There was also some indication that the soy protein, because of its amino acid profile, was preferentially used by the gut and this may have played a role. Again, around workout nutrition appears to be a place where things are a little bit different than the rest of the day, simply because of the acute increase in both protein synthesis and breakdown. Around workout nutrition is discussed in extreme detail (35 pages worth of detailed information) in The Protein Book.
But assuming an athlete is coming sufficient amounts of high-quality protein from mixed sources, and eating enough calories, there is simply no reason to believe that any protein source will significantly impact on adaptation to training or preferentially support adaptations in either contractile tissue or mitochondrial function.
A final topic I want to discuss before I wrap up this series next week is the issue of dieting. Throughout the discussion about protein quality and amino acid requirements, one of the assumptions I’ve been making (along with high-quality proteins from mixed sources) is that sufficient calories are being consumed; clearly this isn’t the case when dieting.
It’s been known for at least three decades that total protein requirements go up during dieting; while bodybuilders were perhaps the first to realize this, research is finally catching up with their empirical knowledge.
Recent studies have found that ‘high-protein’ diets (and this is usually defined in terms of the percentage of protein in the diet) are superior for dieting for a number of reasons: research has found that high protein diets keep people fuller (making it easier to keep calories controlled), help to prevent some of the metabolic slowdown that otherwise occurs, spares lean body mass and helps to stabilize blood glucose.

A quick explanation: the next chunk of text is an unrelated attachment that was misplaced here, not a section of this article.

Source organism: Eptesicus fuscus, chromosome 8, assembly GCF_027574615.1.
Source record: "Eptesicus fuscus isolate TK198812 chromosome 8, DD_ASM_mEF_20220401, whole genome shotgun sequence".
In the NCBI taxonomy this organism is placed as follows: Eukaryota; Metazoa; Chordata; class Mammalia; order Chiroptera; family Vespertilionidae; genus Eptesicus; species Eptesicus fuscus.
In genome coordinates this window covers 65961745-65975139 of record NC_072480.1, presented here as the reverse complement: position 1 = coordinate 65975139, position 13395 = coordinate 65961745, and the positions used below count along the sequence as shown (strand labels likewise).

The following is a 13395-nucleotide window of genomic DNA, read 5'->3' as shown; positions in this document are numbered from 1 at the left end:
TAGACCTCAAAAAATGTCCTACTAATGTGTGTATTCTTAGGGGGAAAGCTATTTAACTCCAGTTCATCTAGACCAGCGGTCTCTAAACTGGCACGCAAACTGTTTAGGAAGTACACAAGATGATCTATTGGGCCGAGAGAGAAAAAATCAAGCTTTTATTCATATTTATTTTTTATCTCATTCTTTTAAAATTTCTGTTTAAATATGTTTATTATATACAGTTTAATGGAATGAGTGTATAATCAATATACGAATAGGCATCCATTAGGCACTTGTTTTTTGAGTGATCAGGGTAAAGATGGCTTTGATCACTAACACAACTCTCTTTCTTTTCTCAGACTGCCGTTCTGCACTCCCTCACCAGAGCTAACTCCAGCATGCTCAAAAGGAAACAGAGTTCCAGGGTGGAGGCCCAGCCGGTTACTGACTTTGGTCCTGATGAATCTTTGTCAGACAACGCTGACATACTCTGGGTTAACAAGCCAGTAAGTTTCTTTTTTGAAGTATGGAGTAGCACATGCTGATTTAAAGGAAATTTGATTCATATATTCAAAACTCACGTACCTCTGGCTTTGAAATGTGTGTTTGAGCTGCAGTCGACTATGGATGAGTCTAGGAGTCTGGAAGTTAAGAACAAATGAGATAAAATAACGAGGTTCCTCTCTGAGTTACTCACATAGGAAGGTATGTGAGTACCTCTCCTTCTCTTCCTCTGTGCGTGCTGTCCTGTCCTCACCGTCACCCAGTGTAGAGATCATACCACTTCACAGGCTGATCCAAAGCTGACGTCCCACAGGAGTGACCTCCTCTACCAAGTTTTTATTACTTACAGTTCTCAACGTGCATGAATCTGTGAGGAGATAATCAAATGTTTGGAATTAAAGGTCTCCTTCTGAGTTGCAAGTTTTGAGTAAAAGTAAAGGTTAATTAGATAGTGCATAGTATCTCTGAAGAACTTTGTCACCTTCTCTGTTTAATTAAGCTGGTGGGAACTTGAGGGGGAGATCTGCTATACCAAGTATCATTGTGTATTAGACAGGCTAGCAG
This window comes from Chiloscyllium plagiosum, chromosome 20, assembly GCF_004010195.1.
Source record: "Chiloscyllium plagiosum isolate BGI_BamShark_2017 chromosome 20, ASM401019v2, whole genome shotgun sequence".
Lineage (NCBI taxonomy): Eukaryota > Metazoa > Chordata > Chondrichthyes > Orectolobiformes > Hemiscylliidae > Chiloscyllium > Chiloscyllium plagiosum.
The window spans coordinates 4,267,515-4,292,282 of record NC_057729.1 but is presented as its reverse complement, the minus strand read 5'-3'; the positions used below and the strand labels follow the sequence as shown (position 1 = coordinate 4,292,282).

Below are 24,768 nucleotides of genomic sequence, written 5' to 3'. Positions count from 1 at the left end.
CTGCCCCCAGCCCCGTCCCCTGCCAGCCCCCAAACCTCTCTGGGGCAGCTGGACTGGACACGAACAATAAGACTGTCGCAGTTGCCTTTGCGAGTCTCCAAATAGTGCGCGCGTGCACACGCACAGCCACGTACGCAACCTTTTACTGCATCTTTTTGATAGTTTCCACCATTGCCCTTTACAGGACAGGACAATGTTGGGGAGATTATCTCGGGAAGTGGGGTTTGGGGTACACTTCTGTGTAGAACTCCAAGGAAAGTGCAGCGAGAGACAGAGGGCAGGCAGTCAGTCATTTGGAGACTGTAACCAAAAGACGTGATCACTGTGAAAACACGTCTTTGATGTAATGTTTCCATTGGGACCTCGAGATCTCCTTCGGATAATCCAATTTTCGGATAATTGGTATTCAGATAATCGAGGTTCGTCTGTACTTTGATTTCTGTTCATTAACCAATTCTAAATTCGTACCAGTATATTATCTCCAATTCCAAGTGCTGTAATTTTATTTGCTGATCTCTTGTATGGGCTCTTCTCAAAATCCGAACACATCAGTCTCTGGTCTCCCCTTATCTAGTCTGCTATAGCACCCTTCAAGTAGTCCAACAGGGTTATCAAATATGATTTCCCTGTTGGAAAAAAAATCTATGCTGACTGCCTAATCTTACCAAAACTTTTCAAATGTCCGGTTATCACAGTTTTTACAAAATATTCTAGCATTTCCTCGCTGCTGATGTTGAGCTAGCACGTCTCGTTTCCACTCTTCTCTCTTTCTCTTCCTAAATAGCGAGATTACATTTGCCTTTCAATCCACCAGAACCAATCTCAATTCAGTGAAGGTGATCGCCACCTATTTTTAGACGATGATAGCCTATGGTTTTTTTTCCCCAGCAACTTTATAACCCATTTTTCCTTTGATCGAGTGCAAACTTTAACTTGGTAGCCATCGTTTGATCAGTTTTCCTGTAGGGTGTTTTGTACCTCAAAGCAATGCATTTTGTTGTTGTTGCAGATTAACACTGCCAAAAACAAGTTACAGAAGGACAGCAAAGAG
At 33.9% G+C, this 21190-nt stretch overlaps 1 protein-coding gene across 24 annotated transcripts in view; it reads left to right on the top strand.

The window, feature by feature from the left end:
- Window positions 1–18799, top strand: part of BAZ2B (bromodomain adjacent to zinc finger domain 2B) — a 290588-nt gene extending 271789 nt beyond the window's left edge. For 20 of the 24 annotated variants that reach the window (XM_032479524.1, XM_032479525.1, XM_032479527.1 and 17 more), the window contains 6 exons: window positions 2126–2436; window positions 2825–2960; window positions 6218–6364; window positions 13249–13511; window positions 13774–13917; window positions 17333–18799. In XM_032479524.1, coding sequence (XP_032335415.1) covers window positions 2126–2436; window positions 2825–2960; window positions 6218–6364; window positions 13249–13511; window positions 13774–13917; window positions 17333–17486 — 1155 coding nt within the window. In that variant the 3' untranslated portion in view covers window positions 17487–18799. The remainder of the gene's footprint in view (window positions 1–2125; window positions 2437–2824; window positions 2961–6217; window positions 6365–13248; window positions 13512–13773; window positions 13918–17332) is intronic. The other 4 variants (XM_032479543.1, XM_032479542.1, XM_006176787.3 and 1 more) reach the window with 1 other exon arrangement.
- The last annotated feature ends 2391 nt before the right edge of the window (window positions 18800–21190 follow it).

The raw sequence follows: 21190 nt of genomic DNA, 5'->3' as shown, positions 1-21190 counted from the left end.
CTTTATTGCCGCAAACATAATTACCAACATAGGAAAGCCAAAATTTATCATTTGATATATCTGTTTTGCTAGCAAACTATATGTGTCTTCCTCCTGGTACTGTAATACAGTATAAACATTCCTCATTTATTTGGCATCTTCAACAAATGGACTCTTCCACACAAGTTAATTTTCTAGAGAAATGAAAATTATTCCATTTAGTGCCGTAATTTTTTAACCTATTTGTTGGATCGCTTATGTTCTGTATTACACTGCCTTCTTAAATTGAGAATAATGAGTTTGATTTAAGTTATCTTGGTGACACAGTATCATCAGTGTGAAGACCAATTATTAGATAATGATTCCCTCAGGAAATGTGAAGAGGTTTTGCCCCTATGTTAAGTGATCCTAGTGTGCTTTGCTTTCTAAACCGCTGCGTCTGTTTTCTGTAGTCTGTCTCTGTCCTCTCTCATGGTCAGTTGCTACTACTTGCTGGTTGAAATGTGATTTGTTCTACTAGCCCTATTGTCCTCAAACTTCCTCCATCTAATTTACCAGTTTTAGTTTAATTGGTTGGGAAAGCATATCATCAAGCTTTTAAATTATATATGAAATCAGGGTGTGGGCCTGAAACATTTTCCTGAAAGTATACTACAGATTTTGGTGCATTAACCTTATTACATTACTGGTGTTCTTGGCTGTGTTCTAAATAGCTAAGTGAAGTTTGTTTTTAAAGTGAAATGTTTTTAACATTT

While dieting, the body tends to use more amino acids to produce energy, both the branched chain amino acids and alanine are used in the liver to produce glucose and this is probably where much of the increased requirement for those aminos comes from. In that alanine in skeletal muscle is produced by the metabolism of glutamine, this might suggest an increased glutamine requirement during dieting.
But other than simply eating more protein, is any one protein optimal in terms of its amino acid profile? The answer is yes. One researcher has examined dairy proteins, and specifically leucine content, while dieting and has found that they tend to improve blood glucose maintenance and spare lean body mass while dieting. As I’ve mentioned throughout this series, I’m a big fan of dairy proteins (whey, casein, milk, yogurt) and this is one reason. You can read more of the reasons in Contest Dieting Part 1.
There is also some interesting evidence that fish protein (specifically cod as I recall) may improve insulin and possibly leptin sensitivity; it was suggested that this might be due to the specific amino acid content, especially taurine. This might explain why, empirically bodybuilders found that diets based around a LOT of white fish worked well.
Unfortunately, that’s about the limit of the research into specific amino acid requirements in terms of whole proteins. So what about supplements?
One study in wrestlers examined massive dose BCAA (~52 grams per day) and showed a slight increase in visceral fat mass and a sparing of lean body mass. However, it didn’t give adequate protein in the first place, the wrestlers were only given about 1.2 g/kg (a little less than 0.6 grams of protein per pound) which is less than half of what’s needed on a diet to spare lean body mass loss.